Felix the Muskie

Welcome to Discovering the Northwoods from the Manitowish Waters Historical Society. We will take you on a journey through our local history with the help of primary source documentation. To learn more about this rich history or about the historical society – check out our website at mwhistory.org for blog posts, show notes, our YouTube Channel, and a full transcription of this episode!

As with many historical works from this era, there are phrases, terms, and descriptions that are inappropriate to our modern sensibilities. The Manitowish Waters Historical Society in no way condones these offensive remarks or passages. For this article, some offensive and outdated terminology have been changed but the rest of the publication remains in its entirety for educational purposes and accurate historic context.

We would like to introduce the story of Felix the Muskie. These two articles help capture the life and allure of Felix on Little Star Lake in the late 1930s. The first article was originally published in the Chicago Tribune on August 13th, 1939. And the second story was written by Michael Dunn in 2017. This episode is read by me, Brenna Reilley.


Here’s Story of A Muskie Which Enjoys Visitors

A tame muskellunge which waits near a dock in a lake for persons to throw him live minnows is attracting considerable attention among tourists and fishermen visiting Little Star Lake in the Manitowish chain of lakes in northern Wisconsin. About 33 or 34 inches long, this well-fed muskellunge spends his daylight hours close enough to the dock to see the arrival of visitors who like to toss live minnows and watch the muskie gobble them up.

Little Star Lake landing where the boat launches met passengers arriving from the Powell stage for transporting them to area resorts, circa 1910s -1920s, catalog number 2018.2.199.

Mr. and Mrs. Jens Larson, who have a home on Little Star lake, noticed last season that every time they cleaned out their bait boxes and threw away the dead minnows a muskie rushed out of the depth to take this free offering. Mr. Larson, a fishing guide who knows the habits of the muskellunge, decided to encourage this fish to stay near the dock by throwing it live minnows as well as dead ones. It didn’t take Mr. Muskie very long to learn that someone on the dock waving an arm usually meant a handout, because after the arm waving and activity near the water a fat minnow plunked into the lake near his nose.

Within a few weeks, the Larson’s had this smart fish staying close to their boat dock patiently waiting for visitors and the opening of the aquatic breadline.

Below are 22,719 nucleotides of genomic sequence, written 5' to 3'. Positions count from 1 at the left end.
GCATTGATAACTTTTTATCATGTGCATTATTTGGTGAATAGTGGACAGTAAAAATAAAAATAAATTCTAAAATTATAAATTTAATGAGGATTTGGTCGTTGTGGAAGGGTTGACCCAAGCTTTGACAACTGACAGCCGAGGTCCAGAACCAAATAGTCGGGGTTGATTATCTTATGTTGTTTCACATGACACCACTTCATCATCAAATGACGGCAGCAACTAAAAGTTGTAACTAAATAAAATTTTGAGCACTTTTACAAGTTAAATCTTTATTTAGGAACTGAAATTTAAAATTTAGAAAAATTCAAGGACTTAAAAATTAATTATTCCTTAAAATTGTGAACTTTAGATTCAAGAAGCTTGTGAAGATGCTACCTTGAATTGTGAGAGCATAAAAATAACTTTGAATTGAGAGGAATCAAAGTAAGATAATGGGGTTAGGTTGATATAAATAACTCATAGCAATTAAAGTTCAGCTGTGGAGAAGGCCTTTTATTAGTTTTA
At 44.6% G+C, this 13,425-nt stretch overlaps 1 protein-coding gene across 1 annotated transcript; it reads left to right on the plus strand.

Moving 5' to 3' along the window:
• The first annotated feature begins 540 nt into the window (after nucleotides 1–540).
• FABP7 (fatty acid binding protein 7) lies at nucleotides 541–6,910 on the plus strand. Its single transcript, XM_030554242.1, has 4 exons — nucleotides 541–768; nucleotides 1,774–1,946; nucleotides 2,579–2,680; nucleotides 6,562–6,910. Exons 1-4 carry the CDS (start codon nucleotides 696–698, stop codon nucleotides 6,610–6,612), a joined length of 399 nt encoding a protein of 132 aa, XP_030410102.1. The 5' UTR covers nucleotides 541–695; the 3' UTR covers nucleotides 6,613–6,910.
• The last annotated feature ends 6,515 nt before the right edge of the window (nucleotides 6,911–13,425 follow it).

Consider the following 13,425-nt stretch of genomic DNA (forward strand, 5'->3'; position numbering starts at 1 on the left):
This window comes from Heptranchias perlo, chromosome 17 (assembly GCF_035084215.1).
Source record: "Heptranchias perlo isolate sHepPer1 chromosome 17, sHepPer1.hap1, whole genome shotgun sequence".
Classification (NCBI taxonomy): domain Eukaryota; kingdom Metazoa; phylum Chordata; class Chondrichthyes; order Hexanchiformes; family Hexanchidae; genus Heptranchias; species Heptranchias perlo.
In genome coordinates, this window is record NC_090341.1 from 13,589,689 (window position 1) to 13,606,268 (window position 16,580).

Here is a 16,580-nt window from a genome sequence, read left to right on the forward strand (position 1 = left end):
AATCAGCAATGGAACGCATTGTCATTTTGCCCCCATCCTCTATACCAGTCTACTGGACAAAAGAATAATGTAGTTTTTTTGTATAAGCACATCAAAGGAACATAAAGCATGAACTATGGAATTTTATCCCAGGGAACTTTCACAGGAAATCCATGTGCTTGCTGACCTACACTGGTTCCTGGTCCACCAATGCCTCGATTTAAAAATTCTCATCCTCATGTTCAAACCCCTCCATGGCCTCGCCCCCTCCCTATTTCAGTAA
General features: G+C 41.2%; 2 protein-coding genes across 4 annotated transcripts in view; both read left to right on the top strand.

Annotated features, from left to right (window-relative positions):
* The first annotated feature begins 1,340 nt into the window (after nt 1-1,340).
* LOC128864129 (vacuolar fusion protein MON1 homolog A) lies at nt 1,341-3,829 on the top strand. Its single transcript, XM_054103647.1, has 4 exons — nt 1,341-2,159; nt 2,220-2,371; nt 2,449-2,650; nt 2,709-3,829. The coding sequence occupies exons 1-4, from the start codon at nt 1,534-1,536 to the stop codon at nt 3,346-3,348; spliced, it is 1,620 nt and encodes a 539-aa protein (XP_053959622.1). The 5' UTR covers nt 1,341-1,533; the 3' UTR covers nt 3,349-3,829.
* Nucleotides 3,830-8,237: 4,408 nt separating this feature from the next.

This summer the fish has become tamer and bolder. It isn’t afraid to come into quite shallow water to seize the minnows that are tossed to it. Sometimes it rewards spectators with a spectacular leap out of the water as if it would like to catch the minnow on the fly and thus be spared the effort of chasing it for a few feet after it has landed in the water.

This tame muskie has achieved something of a reputation as an aquatic performer that rarely fails his public. The Larson home on Little Star lake has been a popular place for tourists and fishermen. People are coming from many nearby lake regions just to see this fish. But the influx of visitors who want to see and feed the hungry muskie also has brought about certain complications. The visitors do not bring their own minnows to feed the muskellunge so Mr. and Mrs. Larson have found it necessary to go into the business of vending small fish so that their pet muskie is able to perform for the public.

Image of a musky below the surface of the water.

The second article explains the popularity of Felix the Muskie.

Felix the Muskie by Michael Dunn.

The Manitowish Waters chain of lakes had an unusual “celebrity that was not a person. It was a fish! The fish was called Felix and its haunt was the bay of Little Star Lake that faced the road to Alder Lake just past its intersection with Powell Road where Jens and Lenore Larson had a little barn where Mrs. Larson milked a couple cows who milk she sold to regular customers, each cow of them she called simply Bossie with a twist of the name that she pronounced, “Baaah-see.” The enterprising couple had an unroofed icehouse where they kept and sold ice that Jens put up in winter when they could not do his regular work, guiding fishermen. In addition, they had a bait business, selling minnows and suckers—suckers were preferred bait for catching muskies at the time.

That time was the late 1930s or early 1940s. The Larsons happened to see that a muskie often appeared off their dock and realized that he would appear regularly about the same time. People were fascinated by the notion of a self-trained muskie and they began visiting the bait stand and buying a sucker to toss to the fish, and their reward was always a violent swirl as Felix shot around to snatch the sucker. Felix even had his picture in the Chicago Paper!

Netting fish for either data collection or milking the eggs for the hatchery, circa 1934, catalog number 2018.2.77.

The muskie’s unique career lasted for more than one summer but ended abruptly when some not-very-sportlike fisherman caught their beloved muskie. They had a suspicion who had done the villainous deed—even I as a little kid had heard who the suspect was—but never had a way to follow up.

It turned out too that Felix should have been named Felicia! At the time the town was still maintaining the fish hatchery near the dam or the Conservation Department was, and in season the employees would net muskies to milk them for the eggs or sperm and then release them. And Felix showed in the net and surrendered….eggs!

Felix was a female! A possible mother of little Felixes or Felicias but never so engaging as their mother whom we thought was a father.